Thursday, December 27, 2007
A disheartening number of people choose the word "pick" to express the act of selecting. This does not violate any established rule we know of, but we find the word cacophonous.
Have you done it? Good. Now, is there anything different between its pronunciation and the act of spitting? You may very well have done both. And imagine how grotesque you must appear to others. Now imagine yourself at a society party, sipping Chivas Regal and discussing the finer points of Cicero's downfall with your host, the Royal Dutch of Dukes, who nods in eager agreement while drawing heavily from his Diadema. And as you captivate him with your eloquence and prepare to end your dazzling assessment with a final, riveting point, you decide, from the scads of words and phrases in your lexicon -- select, choose, opt -- to indicate choice, you decide on "pick" and say the following.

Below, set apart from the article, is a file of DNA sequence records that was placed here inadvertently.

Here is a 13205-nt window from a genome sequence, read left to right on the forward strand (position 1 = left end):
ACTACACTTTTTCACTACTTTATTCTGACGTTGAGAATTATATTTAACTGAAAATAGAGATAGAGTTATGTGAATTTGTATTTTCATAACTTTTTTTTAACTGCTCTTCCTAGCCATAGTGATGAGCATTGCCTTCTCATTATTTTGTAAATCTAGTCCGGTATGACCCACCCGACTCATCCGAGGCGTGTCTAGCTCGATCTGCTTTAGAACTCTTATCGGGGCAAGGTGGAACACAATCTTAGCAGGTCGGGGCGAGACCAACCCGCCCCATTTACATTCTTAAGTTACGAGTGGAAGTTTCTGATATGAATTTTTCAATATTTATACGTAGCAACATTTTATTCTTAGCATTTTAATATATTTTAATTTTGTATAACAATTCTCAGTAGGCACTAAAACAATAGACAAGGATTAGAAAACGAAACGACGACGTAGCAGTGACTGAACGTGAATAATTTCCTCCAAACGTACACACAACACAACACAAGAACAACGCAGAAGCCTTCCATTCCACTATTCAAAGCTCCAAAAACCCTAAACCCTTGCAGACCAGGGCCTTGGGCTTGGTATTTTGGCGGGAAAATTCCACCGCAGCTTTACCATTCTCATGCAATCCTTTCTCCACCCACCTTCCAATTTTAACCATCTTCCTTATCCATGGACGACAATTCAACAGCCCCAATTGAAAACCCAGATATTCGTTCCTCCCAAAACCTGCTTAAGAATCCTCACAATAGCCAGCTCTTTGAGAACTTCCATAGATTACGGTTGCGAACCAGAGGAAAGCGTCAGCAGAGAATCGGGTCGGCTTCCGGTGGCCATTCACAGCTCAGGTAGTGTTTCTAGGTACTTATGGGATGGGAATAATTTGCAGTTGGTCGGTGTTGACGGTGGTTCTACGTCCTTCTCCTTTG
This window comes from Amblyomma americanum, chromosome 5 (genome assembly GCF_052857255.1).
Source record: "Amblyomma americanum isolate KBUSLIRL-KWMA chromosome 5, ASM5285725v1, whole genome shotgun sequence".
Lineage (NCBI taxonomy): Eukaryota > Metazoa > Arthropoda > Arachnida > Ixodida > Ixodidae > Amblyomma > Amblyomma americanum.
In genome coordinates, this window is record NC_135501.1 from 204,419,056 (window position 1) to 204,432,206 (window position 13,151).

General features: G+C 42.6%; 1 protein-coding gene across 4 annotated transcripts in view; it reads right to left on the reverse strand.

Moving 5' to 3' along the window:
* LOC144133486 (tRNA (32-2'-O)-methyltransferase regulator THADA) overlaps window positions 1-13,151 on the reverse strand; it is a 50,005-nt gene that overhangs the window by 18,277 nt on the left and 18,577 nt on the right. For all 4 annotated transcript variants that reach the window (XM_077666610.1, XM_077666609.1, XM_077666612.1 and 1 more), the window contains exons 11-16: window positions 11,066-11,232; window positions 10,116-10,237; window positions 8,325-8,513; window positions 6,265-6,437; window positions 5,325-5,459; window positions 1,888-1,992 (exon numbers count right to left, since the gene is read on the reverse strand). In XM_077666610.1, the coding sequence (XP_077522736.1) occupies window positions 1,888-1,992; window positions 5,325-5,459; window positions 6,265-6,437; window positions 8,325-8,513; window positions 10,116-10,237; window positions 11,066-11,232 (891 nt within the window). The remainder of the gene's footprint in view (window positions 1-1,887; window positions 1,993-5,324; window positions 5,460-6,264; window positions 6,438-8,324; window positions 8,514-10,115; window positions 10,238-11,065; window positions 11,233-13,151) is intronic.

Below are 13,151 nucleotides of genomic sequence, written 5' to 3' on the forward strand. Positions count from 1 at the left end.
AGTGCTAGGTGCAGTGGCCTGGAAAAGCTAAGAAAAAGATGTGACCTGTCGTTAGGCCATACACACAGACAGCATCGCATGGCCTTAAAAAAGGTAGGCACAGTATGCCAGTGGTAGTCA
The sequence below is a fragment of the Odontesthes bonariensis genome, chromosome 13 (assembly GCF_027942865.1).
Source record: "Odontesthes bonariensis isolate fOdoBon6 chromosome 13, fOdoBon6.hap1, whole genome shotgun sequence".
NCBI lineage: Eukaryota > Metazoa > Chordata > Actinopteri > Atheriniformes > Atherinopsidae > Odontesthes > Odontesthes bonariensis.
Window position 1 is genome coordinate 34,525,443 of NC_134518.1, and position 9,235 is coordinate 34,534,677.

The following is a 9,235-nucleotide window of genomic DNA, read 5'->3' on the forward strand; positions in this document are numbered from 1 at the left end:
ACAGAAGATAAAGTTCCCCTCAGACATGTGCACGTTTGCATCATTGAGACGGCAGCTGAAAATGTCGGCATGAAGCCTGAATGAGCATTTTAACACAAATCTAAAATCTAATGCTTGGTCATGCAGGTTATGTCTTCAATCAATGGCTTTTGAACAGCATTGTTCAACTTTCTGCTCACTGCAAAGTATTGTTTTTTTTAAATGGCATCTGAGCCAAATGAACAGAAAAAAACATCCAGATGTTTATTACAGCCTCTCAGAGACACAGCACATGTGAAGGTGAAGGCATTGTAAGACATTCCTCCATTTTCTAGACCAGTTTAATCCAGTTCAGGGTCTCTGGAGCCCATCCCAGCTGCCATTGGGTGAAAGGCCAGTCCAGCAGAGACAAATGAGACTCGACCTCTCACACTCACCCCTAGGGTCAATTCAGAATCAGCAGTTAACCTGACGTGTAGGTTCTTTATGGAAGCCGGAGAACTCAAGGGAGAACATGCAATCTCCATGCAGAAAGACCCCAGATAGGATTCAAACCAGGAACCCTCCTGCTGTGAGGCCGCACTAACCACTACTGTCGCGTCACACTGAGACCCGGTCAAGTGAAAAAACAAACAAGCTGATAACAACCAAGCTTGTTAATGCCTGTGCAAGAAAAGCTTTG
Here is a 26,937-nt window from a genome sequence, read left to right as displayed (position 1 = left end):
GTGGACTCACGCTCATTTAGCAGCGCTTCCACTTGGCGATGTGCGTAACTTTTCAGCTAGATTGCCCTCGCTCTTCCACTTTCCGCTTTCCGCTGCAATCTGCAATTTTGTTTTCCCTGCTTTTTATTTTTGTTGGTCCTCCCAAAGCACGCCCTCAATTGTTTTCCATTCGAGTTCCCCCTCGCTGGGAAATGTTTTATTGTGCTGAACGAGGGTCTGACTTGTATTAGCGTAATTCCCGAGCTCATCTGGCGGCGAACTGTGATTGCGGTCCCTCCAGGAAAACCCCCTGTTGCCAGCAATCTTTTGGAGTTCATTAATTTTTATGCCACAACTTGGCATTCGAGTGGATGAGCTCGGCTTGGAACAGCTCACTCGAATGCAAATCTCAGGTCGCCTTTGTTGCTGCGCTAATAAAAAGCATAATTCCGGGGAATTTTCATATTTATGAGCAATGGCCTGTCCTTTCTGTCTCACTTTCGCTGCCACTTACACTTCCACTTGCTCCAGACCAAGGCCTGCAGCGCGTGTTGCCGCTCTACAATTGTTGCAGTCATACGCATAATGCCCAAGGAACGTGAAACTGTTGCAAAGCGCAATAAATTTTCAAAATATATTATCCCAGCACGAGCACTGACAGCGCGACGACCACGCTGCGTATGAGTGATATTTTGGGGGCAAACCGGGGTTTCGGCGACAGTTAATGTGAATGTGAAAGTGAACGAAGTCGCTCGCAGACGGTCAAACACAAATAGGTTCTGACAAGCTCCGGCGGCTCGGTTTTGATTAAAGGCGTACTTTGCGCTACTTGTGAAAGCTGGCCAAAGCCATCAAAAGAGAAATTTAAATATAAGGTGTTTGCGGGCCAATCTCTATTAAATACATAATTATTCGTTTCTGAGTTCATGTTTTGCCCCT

"The Philippicae: For someone whose life consisted of making careful decisions, Cicero sure pick--"
And that's all you say, because a droplet of scotch explodes from your lips, ignites its tail on the cigar, and has just enough time to grow into an impressive fireball of 180-proof saliva before braising the flesh of his royal highness's face.
Poor word selection can be very, very dangerous.
Instead, a word such as "choose" sounds much more pleasing and has a far less violent pronunciation--as well as fewer vulgar meanings--than that rascally "pick."
Simple Rule: You pick your nose, so choose a better word.